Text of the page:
This passage from the book comes towards the very beginning, before Ernst truly learns the meaning of the word "jaded." Ernst and his fellow soldiers are headed on the long path home as the war comes to a close. Remarque often uses the beauty of nature to counteract the horror of uprooted humanity, and this passage displays how Ernst finds peace in his surroundings even as the dead and dying are all around him.

From The Road Back, by Erich Maria Remarque
Translated by A.W. Wheen:

As I marched on with pack and lowered head, by the side of the road I see an image of bright, silken trees reflected in the pools of rain. In these occasional mirrors they are displayed clearer than in reality. They get another light and in another way. Embedded there in the brown earth lies a span of sky, trees, depths and clearness. Suddenly I shiver. For the first time in many years I feel again that something is still beautiful, that this in all its simplicity is beautiful and pure, this image in the water pool before me - and in this thrill my heart leaps up. For a moment all that other falls away, and now, for the first time, I feel it; I see it; I comprehend it fully: Peace. The weight that nothing eased before, now lifts at last. Something strange, something new flies up, a dove, a white dove. --Trembling horizon, tremulous expectancy, first glimpse, presentiment, hope, exaltation, imminence: Peace.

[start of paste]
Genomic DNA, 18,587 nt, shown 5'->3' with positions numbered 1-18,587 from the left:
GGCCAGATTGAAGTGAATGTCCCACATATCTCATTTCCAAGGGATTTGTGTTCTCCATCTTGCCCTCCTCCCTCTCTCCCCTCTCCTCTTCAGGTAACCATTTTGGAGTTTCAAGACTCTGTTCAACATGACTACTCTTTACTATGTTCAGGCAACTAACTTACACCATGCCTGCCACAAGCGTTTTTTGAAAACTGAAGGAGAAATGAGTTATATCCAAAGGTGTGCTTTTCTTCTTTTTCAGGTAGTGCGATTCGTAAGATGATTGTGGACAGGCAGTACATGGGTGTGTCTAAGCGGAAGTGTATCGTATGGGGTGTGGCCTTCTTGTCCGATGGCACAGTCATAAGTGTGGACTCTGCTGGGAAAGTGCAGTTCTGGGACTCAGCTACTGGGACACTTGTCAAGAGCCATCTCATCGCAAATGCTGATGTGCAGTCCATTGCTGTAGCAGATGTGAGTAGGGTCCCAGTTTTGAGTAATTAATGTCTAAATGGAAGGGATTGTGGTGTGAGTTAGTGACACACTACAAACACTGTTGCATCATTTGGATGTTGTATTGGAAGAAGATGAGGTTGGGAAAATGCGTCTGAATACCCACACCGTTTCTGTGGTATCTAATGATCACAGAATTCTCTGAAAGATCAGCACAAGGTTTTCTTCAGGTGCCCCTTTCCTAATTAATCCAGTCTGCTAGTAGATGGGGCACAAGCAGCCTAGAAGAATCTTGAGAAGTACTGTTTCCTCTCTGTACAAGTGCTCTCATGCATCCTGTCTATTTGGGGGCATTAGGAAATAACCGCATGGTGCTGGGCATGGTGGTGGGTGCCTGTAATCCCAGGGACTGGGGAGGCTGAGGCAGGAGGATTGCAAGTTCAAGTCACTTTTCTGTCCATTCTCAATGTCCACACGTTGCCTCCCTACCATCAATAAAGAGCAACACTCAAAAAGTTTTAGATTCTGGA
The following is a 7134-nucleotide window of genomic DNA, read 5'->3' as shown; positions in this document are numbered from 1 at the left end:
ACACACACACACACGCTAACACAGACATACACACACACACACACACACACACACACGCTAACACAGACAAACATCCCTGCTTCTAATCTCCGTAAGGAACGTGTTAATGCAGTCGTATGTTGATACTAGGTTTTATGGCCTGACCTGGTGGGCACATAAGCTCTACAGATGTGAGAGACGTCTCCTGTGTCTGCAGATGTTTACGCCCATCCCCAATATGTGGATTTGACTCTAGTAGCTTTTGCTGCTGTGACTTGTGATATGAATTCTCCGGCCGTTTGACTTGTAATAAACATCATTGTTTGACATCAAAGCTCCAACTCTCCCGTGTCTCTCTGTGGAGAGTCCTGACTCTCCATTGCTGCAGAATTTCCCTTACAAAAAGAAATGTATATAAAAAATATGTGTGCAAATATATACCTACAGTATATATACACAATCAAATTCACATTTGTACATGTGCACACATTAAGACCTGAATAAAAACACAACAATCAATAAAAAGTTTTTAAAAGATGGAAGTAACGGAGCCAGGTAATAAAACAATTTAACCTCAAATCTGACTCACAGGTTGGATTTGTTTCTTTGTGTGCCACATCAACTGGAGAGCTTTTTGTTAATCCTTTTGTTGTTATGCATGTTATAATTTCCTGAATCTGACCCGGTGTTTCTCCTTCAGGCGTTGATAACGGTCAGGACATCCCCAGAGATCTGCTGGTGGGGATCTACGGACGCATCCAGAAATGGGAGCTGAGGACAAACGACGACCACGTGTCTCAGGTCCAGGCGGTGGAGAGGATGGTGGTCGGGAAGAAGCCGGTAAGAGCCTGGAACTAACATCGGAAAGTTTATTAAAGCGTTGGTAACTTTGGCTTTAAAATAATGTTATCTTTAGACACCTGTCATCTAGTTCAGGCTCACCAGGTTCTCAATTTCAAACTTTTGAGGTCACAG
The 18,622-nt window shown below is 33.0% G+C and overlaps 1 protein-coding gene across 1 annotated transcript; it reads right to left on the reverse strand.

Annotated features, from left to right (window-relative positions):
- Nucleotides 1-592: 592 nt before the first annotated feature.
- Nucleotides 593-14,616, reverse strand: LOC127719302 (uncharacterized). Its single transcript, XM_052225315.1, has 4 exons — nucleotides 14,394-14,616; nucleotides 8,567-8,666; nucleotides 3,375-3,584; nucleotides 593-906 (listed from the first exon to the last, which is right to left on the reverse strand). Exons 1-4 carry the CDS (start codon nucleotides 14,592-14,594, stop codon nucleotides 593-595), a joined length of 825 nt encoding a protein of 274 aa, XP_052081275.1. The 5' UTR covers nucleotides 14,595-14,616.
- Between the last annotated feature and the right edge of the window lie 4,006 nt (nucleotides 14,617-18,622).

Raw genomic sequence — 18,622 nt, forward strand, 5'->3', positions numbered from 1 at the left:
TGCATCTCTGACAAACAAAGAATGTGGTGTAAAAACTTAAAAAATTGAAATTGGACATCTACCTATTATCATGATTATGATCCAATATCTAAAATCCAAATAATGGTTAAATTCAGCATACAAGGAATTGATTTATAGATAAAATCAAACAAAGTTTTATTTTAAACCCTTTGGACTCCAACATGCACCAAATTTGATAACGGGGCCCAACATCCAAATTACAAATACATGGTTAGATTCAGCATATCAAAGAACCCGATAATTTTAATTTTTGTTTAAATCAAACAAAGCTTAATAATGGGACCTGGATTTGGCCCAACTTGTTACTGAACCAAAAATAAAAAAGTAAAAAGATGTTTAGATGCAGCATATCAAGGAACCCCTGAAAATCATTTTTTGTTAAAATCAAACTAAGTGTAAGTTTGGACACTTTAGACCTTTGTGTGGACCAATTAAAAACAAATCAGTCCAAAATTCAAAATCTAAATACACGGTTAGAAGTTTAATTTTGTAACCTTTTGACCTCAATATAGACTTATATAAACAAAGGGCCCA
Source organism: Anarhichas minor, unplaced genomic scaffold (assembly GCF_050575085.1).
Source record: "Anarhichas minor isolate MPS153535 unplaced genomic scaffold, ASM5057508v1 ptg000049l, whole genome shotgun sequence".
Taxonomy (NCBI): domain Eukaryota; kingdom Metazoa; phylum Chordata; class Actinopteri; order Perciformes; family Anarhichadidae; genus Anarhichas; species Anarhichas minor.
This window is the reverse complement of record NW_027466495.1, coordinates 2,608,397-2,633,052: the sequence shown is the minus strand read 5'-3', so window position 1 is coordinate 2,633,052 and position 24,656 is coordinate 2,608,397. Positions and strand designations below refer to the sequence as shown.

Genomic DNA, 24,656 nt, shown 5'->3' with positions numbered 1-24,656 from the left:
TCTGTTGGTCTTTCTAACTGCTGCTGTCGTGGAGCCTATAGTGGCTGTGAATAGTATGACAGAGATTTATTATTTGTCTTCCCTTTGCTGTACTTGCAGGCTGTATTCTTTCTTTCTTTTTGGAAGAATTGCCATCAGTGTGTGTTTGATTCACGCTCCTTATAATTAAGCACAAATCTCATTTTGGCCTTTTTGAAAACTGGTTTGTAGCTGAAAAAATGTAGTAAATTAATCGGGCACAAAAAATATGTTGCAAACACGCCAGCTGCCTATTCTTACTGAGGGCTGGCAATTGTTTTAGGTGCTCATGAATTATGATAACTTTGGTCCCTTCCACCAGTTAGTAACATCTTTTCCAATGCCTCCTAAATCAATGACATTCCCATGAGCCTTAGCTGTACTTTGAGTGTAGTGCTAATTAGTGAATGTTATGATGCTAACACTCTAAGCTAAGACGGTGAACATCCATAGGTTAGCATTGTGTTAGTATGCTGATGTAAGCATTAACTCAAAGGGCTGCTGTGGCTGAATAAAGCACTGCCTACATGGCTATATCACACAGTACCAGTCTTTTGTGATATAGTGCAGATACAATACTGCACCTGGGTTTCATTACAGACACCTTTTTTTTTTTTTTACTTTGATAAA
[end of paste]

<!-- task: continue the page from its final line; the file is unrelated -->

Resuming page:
Sudden panic, and I look around. There behind me on the stretchers my comrades are now lying and still they call. It is peace, yet they must die. But I, I am trembling with joy and am not ashamed. --And that is odd.

Because none can ever wholly feel what another suffers - is that the reason why wars perpetually occur?

That last line is probably one of my favorite in all of literature. I hope you might all feel brave enough to check out Remarque sometime. He never disappoints. What he wrote about really mattered, and not a lot of writers can say that.